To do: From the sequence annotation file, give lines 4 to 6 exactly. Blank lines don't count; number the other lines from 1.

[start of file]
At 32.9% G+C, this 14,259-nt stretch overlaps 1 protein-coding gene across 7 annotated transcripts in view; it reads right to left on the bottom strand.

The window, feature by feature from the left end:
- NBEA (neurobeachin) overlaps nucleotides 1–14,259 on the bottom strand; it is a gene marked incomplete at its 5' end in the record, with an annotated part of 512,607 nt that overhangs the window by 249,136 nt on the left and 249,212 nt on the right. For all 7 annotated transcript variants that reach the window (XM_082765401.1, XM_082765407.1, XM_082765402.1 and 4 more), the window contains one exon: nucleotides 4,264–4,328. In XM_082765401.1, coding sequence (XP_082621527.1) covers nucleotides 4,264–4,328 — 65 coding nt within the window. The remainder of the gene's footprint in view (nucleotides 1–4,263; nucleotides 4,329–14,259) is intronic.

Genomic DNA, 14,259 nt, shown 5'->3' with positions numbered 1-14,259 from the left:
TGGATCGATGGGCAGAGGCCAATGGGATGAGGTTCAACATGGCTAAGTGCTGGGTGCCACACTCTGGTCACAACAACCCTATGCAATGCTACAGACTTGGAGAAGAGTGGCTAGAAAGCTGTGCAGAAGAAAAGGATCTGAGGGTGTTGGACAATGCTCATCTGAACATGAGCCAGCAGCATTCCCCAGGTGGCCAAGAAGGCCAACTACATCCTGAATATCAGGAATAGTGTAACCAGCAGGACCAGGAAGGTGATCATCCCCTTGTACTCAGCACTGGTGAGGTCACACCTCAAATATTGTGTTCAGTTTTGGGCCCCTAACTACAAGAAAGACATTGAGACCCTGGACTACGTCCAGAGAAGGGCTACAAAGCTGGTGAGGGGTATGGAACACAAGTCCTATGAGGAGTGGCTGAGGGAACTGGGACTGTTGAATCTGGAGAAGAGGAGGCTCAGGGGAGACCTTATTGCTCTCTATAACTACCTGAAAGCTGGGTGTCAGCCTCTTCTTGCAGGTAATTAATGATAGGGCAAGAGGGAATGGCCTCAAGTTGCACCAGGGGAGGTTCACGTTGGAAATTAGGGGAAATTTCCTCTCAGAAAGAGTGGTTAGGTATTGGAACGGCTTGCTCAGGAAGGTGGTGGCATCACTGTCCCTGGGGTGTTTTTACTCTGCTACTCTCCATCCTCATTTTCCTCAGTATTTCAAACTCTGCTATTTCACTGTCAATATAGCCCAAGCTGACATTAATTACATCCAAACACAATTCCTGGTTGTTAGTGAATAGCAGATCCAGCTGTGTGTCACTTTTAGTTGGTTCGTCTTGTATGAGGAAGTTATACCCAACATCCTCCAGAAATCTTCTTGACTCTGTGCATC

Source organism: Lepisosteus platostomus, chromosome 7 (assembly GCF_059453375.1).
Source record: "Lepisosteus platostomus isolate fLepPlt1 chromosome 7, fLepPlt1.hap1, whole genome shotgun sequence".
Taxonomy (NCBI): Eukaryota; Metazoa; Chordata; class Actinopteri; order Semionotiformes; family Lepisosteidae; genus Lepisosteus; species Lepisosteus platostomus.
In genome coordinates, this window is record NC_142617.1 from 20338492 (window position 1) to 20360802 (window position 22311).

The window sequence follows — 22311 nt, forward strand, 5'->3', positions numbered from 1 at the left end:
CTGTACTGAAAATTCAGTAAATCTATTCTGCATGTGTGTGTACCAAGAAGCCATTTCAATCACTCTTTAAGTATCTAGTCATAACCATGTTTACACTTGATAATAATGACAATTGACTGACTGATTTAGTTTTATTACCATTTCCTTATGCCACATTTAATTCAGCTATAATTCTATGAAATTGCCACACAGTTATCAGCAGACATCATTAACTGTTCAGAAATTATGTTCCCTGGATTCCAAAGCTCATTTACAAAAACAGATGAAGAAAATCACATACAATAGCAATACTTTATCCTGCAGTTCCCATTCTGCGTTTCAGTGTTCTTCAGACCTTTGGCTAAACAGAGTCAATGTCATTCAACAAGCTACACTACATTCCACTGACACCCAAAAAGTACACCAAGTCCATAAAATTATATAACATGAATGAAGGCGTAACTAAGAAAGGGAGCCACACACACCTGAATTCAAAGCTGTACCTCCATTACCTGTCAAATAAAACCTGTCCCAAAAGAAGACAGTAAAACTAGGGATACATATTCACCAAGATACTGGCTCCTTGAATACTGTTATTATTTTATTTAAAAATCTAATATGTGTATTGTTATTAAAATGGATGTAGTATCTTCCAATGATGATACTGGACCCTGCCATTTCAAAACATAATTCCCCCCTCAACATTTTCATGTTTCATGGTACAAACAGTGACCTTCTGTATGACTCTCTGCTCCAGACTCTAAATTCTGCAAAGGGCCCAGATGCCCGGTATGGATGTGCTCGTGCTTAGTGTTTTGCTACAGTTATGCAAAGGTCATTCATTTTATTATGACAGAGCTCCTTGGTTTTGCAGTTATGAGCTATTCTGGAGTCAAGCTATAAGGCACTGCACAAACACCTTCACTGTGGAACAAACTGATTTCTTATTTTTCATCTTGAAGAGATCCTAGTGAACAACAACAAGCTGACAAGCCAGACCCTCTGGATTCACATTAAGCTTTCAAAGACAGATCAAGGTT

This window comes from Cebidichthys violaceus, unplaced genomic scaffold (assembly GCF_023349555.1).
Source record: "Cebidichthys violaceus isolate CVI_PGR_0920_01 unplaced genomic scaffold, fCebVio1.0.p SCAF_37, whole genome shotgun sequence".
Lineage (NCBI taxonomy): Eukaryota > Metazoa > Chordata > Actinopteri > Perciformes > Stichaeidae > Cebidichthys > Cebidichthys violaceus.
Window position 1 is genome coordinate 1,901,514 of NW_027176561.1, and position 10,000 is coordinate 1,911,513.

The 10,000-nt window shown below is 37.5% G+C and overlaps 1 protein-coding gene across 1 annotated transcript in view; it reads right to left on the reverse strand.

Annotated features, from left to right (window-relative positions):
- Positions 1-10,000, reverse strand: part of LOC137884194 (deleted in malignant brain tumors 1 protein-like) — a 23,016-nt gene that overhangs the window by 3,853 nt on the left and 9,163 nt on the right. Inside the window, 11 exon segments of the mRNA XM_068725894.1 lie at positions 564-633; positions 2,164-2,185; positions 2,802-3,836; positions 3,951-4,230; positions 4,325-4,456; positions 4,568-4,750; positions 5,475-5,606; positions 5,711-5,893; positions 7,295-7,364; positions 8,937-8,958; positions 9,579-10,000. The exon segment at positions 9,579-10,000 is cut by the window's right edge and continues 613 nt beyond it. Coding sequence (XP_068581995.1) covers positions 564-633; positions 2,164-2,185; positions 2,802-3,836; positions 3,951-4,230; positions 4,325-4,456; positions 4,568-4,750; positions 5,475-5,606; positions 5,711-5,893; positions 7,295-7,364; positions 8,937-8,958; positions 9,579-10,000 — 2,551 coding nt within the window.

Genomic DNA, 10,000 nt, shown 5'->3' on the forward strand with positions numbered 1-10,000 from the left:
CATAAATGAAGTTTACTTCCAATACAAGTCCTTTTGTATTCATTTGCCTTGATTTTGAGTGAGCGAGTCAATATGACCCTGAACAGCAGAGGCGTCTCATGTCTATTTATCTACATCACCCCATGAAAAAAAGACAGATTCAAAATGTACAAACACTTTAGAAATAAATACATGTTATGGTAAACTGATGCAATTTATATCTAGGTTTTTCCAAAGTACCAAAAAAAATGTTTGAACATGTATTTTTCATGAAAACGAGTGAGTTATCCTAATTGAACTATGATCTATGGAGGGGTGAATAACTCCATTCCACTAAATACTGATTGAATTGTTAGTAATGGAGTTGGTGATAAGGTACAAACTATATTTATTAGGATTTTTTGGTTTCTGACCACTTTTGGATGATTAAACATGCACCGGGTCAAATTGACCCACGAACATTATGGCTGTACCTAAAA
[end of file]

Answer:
Genomic DNA, 14,259 nt, shown 5'->3' with positions numbered 1-14,259 from the left:
TGGATCGATGGGCAGAGGCCAATGGGATGAGGTTCAACATGGCTAAGTGCTGGGTGCCACACTCTGGTCACAACAACCCTATGCAATGCTACAGACTTGGAGAAGAGTGGCTAGAAAGCTGTGCAGAAGAAAAGGATCTGAGGGTGTTGGACAATGCTCATCTGAACATGAGCCAGCAGCATTCCCCAGGTGGCCAAGAAGGCCAACTACATCCTGAATATCAGGAATAGTGTAACCAGCAGGACCAGGAAGGTGATCATCCCCTTGTACTCAGCACTGGTGAGGTCACACCTCAAATATTGTGTTCAGTTTTGGGCCCCTAACTACAAGAAAGACATTGAGACCCTGGACTACGTCCAGAGAAGGGCTACAAAGCTGGTGAGGGGTATGGAACACAAGTCCTATGAGGAGTGGCTGAGGGAACTGGGACTGTTGAATCTGGAGAAGAGGAGGCTCAGGGGAGACCTTATTGCTCTCTATAACTACCTGAAAGCTGGGTGTCAGCCTCTTCTTGCAGGTAATTAATGATAGGGCAAGAGGGAATGGCCTCAAGTTGCACCAGGGGAGGTTCACGTTGGAAATTAGGGGAAATTTCCTCTCAGAAAGAGTGGTTAGGTATTGGAACGGCTTGCTCAGGAAGGTGGTGGCATCACTGTCCCTGGGGTGTTTTTACTCTGCTACTCTCCATCCTCATTTTCCTCAGTATTTCAAACTCTGCTATTTCACTGTCAATATAGCCCAAGCTGACATTAATTACATCCAAACACAATTCCTGGTTGTTAGTGAATAGCAGATCCAGCTGTGTGTCACTTTTAGTTGGTTCGTCTTGTATGAGGAAGTTATACCCAACATCCTCCAGAAATCTTCTTGACTCTGTGCATC

Source organism: Lepisosteus platostomus, chromosome 7 (assembly GCF_059453375.1).